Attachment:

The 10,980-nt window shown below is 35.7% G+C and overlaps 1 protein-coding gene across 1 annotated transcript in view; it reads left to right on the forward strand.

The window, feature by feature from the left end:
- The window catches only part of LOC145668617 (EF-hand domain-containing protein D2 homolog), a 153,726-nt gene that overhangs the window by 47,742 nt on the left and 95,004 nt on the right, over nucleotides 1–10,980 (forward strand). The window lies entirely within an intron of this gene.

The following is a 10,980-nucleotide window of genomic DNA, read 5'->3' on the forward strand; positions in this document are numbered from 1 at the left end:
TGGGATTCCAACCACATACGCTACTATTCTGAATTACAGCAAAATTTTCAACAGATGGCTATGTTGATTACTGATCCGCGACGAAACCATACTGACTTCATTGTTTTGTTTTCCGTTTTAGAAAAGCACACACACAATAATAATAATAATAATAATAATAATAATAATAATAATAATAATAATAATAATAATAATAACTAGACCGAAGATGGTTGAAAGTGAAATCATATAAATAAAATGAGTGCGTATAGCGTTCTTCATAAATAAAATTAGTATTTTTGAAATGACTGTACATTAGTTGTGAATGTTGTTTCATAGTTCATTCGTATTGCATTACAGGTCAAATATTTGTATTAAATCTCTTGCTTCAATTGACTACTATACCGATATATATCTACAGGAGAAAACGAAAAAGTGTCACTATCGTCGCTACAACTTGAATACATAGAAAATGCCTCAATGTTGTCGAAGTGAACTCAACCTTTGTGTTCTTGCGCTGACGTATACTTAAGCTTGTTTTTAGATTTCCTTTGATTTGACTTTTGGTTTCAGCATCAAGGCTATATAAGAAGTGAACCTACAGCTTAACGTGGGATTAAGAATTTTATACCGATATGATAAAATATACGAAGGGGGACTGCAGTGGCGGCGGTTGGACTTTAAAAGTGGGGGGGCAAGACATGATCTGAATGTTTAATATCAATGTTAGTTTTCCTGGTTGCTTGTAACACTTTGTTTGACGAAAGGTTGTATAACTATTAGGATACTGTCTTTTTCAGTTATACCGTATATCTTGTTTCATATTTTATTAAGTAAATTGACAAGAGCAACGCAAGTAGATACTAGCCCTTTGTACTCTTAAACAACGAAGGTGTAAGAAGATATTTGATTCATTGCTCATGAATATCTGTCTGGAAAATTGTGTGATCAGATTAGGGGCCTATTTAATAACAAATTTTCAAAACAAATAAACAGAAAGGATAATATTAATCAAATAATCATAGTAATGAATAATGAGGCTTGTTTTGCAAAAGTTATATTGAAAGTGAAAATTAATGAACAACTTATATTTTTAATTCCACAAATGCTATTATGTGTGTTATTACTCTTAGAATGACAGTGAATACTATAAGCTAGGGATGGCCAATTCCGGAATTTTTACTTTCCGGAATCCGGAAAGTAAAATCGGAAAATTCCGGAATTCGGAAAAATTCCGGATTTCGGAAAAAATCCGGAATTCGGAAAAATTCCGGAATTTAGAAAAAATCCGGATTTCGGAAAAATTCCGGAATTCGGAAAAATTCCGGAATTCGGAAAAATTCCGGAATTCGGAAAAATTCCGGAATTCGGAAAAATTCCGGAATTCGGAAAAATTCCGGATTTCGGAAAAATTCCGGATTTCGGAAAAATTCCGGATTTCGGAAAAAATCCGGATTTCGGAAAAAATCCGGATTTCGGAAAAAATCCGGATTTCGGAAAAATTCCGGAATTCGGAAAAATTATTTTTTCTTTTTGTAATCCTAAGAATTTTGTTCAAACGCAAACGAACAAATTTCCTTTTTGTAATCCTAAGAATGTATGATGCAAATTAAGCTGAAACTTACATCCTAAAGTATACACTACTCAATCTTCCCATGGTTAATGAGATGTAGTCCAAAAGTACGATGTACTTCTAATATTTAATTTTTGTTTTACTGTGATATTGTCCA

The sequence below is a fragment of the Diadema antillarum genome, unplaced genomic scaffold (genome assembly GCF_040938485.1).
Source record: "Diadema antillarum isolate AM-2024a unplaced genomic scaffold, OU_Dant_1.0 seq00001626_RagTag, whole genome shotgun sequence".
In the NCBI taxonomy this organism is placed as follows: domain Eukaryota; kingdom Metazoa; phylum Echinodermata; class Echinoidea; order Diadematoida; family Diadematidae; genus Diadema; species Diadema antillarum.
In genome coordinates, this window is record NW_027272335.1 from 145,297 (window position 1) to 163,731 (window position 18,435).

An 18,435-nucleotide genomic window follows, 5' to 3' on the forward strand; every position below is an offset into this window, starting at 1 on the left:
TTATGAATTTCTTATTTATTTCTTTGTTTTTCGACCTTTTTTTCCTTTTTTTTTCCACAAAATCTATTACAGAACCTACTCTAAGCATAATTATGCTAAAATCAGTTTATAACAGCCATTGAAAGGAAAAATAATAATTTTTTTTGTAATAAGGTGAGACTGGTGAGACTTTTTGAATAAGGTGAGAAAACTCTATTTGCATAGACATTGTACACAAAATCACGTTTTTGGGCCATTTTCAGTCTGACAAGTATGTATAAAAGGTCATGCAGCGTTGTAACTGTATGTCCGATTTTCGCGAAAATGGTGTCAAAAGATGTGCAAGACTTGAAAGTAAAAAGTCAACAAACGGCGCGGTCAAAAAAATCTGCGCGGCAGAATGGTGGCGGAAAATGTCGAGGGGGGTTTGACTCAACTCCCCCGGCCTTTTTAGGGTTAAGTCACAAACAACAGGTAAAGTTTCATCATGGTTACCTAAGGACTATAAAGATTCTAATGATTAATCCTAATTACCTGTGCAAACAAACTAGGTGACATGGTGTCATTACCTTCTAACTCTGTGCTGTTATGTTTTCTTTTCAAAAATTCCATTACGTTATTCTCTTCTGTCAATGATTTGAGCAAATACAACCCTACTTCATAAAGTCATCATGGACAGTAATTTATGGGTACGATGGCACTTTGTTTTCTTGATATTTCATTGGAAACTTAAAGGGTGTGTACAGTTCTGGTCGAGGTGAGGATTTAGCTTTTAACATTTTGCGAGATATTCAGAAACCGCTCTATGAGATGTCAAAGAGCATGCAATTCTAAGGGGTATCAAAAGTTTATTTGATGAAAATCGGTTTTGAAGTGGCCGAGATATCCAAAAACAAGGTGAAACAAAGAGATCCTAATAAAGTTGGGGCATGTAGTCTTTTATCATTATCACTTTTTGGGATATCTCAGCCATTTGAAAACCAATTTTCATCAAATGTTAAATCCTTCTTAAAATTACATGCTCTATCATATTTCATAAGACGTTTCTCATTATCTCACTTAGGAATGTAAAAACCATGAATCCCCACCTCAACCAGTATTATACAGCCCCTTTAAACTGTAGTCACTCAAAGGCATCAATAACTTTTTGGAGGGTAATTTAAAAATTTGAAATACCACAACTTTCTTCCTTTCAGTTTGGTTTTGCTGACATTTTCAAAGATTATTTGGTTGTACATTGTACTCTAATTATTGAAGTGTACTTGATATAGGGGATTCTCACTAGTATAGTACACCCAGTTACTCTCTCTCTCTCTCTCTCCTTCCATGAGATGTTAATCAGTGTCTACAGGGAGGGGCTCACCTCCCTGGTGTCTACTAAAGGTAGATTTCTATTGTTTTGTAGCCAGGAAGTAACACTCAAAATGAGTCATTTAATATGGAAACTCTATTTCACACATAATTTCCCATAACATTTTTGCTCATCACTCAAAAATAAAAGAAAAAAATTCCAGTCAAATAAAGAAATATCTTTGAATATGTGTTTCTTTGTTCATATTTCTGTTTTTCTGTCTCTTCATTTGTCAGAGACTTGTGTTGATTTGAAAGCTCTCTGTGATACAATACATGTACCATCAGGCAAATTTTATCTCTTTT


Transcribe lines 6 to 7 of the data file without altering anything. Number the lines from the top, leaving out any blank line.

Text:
The sequence below is a fragment of the Diadema antillarum genome, unplaced genomic scaffold (genome assembly GCF_040938485.1).
Source record: "Diadema antillarum isolate AM-2024a unplaced genomic scaffold, OU_Dant_1.0 seq00001626_RagTag, whole genome shotgun sequence".